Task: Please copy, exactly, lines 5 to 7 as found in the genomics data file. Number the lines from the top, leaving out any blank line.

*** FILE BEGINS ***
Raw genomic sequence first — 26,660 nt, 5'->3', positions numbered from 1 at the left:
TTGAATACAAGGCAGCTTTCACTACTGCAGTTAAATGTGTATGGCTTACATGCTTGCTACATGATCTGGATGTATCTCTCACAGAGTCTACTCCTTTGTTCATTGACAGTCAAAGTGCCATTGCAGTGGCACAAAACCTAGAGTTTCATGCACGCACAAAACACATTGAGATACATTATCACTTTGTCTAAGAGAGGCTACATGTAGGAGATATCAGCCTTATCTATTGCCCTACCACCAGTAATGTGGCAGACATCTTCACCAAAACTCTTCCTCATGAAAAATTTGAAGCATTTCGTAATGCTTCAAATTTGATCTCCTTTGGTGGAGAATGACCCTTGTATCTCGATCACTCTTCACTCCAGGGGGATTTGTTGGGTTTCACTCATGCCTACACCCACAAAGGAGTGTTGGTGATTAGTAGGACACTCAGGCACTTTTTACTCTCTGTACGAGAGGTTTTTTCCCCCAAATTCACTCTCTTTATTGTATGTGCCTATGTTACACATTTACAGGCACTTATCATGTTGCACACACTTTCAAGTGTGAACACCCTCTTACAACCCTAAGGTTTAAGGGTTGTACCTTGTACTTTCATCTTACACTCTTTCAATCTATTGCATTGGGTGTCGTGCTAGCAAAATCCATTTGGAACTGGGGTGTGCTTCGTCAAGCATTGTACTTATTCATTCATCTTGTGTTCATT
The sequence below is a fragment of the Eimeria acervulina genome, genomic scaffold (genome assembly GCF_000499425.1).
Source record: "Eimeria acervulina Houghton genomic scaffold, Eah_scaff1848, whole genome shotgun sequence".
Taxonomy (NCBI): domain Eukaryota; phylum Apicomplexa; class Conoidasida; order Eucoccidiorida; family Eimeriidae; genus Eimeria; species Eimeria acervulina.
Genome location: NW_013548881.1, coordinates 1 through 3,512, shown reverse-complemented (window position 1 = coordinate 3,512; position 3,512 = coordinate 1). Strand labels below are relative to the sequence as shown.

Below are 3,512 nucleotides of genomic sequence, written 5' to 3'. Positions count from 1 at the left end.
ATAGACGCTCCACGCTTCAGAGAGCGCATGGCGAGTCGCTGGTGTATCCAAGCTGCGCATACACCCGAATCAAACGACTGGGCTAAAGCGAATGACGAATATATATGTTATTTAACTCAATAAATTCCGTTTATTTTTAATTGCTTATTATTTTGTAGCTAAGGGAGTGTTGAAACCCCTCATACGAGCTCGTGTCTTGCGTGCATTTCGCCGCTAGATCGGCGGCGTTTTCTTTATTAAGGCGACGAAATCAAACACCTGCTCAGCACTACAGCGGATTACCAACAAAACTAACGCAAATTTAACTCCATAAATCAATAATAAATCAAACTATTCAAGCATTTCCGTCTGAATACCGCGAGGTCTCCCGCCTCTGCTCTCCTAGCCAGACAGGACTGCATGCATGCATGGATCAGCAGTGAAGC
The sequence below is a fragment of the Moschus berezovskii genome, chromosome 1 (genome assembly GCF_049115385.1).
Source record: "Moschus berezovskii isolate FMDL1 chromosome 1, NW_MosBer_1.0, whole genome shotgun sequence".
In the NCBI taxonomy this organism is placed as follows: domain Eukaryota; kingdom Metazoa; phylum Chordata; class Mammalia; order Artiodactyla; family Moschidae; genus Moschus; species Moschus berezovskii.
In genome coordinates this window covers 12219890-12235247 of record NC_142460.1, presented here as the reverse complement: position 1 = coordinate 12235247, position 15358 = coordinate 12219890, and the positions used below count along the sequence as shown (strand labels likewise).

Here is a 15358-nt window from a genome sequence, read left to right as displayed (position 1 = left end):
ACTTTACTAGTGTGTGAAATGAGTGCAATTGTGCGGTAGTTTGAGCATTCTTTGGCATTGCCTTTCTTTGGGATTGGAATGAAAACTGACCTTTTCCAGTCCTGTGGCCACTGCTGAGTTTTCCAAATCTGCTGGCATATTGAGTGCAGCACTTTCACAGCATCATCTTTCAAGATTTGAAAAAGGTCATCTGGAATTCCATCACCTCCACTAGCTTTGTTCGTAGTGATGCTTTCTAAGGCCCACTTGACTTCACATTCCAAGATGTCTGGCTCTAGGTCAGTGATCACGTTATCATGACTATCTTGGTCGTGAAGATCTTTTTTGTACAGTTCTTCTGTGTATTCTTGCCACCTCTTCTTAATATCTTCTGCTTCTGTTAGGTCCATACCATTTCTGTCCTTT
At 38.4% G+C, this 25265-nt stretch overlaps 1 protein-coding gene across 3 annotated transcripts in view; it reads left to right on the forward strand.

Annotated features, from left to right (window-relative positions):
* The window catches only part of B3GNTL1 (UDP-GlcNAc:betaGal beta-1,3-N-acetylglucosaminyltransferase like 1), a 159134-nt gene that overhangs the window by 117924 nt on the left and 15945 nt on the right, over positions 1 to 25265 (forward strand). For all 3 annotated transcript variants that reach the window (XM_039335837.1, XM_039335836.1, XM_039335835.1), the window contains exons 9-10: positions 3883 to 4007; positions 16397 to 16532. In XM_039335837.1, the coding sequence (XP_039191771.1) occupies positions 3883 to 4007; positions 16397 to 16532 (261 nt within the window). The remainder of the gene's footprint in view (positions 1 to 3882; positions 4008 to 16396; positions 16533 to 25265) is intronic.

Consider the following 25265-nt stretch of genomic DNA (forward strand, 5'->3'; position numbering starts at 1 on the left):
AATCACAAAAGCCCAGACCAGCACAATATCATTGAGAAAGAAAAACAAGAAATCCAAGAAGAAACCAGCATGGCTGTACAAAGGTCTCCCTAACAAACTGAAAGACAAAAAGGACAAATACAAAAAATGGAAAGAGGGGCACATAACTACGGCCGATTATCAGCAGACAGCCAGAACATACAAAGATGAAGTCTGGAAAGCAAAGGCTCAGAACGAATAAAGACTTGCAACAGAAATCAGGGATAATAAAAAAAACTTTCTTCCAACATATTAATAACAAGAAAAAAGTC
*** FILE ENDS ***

Taxonomy (NCBI): domain Eukaryota; phylum Apicomplexa; class Conoidasida; order Eucoccidiorida; family Eimeriidae; genus Eimeria; species Eimeria acervulina.
Genome location: NW_013548881.1, coordinates 1 through 3,512, shown reverse-complemented (window position 1 = coordinate 3,512; position 3,512 = coordinate 1). Strand labels below are relative to the sequence as shown.

Below are 3,512 nucleotides of genomic sequence, written 5' to 3'. Positions count from 1 at the left end.